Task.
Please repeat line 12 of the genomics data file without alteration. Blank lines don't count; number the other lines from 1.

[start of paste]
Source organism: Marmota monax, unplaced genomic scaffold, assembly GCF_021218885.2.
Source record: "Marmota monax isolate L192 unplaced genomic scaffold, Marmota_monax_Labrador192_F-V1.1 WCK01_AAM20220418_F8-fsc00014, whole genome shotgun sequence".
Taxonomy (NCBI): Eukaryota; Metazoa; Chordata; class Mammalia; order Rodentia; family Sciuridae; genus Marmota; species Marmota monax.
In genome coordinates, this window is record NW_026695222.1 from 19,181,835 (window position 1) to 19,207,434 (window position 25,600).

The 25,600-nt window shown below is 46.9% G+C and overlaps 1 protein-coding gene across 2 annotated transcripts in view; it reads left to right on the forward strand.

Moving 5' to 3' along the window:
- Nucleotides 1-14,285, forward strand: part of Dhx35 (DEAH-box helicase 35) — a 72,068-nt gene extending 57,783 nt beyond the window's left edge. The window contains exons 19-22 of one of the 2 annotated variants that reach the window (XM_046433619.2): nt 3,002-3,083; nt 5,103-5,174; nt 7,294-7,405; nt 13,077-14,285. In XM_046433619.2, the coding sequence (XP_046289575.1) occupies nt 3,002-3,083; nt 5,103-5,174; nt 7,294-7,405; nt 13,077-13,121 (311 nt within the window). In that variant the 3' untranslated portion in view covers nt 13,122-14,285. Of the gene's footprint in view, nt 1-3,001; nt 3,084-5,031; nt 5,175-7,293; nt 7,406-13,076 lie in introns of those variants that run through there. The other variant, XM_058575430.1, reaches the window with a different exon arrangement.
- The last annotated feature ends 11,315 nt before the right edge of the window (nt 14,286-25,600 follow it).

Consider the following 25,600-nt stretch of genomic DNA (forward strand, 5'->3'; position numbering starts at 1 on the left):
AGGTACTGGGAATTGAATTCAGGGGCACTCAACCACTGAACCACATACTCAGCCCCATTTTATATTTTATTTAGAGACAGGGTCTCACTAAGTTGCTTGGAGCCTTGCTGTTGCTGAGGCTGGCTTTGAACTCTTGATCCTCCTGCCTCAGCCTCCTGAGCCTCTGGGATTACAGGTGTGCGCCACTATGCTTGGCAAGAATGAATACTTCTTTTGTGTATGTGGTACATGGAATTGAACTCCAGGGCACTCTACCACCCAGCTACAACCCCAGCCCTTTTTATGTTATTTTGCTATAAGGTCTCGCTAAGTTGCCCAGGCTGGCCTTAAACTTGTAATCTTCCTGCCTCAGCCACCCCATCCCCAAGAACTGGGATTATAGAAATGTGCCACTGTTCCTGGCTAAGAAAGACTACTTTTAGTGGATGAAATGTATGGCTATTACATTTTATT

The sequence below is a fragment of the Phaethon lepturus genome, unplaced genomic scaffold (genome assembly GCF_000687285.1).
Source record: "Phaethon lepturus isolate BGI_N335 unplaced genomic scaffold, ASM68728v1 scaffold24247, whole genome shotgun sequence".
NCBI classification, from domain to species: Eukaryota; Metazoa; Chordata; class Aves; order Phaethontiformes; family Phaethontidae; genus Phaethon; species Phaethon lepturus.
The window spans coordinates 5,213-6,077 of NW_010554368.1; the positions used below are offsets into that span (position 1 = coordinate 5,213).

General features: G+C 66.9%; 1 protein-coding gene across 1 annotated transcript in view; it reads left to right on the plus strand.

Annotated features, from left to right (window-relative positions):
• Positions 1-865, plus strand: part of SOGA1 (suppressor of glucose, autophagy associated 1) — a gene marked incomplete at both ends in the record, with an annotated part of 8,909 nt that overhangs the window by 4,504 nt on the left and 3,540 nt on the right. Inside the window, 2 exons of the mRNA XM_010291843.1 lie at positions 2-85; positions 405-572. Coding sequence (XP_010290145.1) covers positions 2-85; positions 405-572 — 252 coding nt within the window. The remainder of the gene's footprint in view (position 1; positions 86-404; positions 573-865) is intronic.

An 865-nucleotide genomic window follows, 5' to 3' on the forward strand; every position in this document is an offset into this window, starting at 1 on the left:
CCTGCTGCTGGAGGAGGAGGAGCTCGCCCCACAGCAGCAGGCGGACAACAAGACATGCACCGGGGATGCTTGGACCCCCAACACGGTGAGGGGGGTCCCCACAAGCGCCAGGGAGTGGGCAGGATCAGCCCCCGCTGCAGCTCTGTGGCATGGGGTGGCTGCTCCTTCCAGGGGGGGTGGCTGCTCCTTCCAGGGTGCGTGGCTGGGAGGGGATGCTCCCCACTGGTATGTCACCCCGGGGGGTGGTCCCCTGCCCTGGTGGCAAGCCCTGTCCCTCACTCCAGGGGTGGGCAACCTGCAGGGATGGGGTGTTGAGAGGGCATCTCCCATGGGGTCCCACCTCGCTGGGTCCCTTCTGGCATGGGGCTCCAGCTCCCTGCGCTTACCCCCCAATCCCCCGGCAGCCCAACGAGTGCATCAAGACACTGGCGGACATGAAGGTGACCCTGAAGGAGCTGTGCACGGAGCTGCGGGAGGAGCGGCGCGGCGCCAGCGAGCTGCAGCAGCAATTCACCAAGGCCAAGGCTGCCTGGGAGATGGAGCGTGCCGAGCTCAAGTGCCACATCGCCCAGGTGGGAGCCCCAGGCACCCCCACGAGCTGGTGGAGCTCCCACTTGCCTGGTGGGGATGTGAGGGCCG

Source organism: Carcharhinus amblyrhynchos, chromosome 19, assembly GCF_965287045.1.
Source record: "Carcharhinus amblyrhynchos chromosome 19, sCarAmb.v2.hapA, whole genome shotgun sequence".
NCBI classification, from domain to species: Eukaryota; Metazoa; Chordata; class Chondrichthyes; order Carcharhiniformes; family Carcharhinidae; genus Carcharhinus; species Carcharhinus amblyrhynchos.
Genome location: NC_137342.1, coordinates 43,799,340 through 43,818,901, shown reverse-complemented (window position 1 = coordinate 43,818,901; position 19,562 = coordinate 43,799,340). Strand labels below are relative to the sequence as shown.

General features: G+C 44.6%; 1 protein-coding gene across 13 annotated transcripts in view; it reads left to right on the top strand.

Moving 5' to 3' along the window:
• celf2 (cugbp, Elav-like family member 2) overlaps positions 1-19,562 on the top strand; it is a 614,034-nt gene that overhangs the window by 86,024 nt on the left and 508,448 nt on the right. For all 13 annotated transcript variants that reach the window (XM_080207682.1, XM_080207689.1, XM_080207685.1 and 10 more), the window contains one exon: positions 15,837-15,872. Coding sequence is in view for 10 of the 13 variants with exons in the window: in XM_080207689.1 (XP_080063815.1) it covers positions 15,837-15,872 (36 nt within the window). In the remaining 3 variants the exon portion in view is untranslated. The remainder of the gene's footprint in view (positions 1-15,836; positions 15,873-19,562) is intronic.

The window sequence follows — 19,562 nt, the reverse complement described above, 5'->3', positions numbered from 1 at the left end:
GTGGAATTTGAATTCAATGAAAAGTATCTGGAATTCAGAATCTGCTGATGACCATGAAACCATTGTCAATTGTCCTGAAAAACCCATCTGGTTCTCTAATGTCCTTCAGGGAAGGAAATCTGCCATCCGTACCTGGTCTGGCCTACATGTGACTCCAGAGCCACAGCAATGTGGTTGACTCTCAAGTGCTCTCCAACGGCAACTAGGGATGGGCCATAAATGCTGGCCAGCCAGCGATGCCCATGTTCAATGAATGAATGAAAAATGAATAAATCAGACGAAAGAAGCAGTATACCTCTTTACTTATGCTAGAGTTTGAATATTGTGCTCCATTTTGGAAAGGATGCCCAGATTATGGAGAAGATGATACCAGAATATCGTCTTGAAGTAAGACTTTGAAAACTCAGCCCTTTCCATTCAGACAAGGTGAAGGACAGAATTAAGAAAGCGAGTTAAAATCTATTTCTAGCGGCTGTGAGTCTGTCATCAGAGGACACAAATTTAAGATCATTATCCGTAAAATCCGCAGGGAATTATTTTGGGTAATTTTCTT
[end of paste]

Source record: "Phaethon lepturus isolate BGI_N335 unplaced genomic scaffold, ASM68728v1 scaffold24247, whole genome shotgun sequence".